What Heritage Isn’t/History Steps In

History while different from heritage still seeks to understand it and preserve it, especially in the case of public history. The most distinct difference between the two is that history is more about evidence from the past and its analysis. While history has given many a historian “the warm fussies” (a technical term), it seems heritage is more about feeling and less about facts. Historians are going to tell you about the significant events of the American Civil War: data, why the Confederacy left the Union, what Abraham Lincoln’s presidency was like and so on. While Southern heritage, for example, passes on to a Southerner memories of Vicksburg, songs about the former glory of Dixie or maybe a inherited recipe from a slave past. History can get complex but heritage can get downright messy; some historians are not so fond of heritage for the issues and intentional silences it can create. History, if presented in a reasonably balanced manner, can be accessible to a diverse audience while certain expressions of heritage many times are specific to a particular group.

In summary, heritage is about inherited practiced culture,place and community. while history is a method of recounting and understanding the past.  In my opinion, history and heritage should have a relationship to one another since one can benefit the other and provide different modes of viewing the same past. Since heritage is what is purposely conserved it helps historians and social scientists understand what groups choose to remember, memorialize, and promote while simultaneously telling us what would rather be forgotten.

Hot Dog, I’ve Got an Internship!

Today was my internship orientation and official first day at the Field Museum. Overall, the day went really well  (after my mad dash for the Metra train this morning) and I’m looking forward to what’s to come. Plus, who can be mad at the great views from Museum Campus of the lake and Lakeshore Drive?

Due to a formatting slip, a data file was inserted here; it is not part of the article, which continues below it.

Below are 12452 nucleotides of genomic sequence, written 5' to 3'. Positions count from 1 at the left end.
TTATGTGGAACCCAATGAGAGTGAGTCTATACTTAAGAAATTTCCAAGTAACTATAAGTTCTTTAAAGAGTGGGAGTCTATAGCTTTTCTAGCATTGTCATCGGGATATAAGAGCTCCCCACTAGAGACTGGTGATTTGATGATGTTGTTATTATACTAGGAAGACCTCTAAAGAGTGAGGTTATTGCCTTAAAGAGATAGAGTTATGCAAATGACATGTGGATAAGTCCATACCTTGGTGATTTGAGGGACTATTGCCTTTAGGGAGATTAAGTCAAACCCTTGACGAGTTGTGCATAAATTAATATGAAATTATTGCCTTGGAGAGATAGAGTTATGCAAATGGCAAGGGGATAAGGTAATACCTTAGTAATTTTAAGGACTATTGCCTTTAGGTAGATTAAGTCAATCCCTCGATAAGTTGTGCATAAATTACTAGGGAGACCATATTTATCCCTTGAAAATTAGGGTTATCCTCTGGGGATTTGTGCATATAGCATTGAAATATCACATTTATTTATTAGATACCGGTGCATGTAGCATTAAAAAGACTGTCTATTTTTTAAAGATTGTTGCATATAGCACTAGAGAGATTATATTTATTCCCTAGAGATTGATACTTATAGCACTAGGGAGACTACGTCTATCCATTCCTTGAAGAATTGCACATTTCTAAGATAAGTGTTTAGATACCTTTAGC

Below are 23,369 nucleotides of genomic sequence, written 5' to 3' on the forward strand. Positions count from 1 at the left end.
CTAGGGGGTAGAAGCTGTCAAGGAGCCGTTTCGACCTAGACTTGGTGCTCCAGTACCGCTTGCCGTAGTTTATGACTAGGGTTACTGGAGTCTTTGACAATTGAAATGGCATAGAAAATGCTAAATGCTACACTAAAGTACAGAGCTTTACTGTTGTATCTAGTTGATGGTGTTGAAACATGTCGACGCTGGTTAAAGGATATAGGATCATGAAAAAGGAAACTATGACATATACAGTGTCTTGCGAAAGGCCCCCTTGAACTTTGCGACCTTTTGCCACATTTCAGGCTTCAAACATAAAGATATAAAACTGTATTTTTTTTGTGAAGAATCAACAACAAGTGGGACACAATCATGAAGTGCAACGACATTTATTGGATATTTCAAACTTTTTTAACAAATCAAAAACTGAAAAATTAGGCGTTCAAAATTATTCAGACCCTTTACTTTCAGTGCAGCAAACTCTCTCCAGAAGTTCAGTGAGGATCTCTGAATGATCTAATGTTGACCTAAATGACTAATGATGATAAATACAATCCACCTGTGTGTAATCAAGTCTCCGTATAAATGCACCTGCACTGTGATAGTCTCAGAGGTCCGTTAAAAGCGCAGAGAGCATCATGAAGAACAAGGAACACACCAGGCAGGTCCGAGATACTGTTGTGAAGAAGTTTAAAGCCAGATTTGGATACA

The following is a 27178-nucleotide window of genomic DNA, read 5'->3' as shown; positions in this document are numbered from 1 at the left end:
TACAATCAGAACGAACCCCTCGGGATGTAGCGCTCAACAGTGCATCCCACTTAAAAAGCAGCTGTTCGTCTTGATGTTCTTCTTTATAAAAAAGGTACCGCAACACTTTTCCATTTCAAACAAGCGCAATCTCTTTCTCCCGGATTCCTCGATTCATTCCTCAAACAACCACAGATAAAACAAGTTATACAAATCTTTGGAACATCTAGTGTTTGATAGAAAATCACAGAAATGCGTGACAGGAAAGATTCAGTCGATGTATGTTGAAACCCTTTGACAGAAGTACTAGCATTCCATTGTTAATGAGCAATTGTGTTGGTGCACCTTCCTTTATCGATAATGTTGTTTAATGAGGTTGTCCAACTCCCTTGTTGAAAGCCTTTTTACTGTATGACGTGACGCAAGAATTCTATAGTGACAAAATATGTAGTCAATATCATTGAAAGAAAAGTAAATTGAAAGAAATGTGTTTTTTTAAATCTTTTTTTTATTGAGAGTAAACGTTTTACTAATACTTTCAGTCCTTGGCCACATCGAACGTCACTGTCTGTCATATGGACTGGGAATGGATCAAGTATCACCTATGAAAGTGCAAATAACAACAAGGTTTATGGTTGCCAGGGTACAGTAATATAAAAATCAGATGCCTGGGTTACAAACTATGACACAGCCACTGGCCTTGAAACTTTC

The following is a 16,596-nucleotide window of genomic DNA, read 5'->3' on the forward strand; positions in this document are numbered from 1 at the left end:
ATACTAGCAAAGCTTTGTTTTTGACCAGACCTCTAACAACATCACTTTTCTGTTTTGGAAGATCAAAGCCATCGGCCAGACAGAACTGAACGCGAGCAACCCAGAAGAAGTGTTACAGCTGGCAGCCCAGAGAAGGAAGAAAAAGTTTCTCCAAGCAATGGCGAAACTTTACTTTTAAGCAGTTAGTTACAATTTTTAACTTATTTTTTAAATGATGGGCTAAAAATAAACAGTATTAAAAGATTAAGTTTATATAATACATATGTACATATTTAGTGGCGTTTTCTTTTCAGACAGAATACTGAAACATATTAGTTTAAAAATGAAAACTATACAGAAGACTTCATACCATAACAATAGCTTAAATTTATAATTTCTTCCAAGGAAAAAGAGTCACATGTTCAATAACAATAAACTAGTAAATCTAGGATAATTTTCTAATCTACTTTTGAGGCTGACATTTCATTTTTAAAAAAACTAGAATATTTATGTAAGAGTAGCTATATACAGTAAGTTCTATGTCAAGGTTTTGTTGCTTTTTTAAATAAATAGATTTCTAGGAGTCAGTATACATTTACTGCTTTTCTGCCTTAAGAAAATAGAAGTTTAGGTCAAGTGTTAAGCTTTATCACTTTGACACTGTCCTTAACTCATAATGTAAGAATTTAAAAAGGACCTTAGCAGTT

So what will I be doing this summer? Well, without drowning you in the details (okay I’m still getting a grasp of it too) I’ll sum up the projects I’ll be working on.  The largest and overarching project I’ll be focusing on, along with fellow interns and staff from the The Action Center/Environment, Culture, and Conservation Center, is research for the proposed Calumet Heritage Corridor. Heritage corridors or areas are large geographical areas that have multiple historical, cultural, and environmental assets; their designation comes from the National Park Service. The Field Museum and partners such as the Calumet Stewardship Initiative are working to increase environmental stewardship in a large area stretching from southeastern Chicagoland to northwest Indiana. The Calumet region has a number of notable features from its ethnic communities to its industrial history (which has periodically been detrimental in the community as well). I’ll be working on research of that region through participant observation and interviews. Learn more here: http://www.calumetstewardship.org/

That research, combined with other inquiries into the diverse urban communities of Chicago, will also be used to build what the Field is calling their Contemporary Urban Collection. The collection will attempt to lead ethnological collections towards an examination of modern urban people, not just indigenous peoples. Read more about that here: http://fieldmuseum.org/explore/department/ecco/contemporary-urban-collections

And did I mention my supervisor bought my fellow interns and I each a hot dog for lunch? And not any hot dog, of course a Chicago-style hot dog. Be jealous.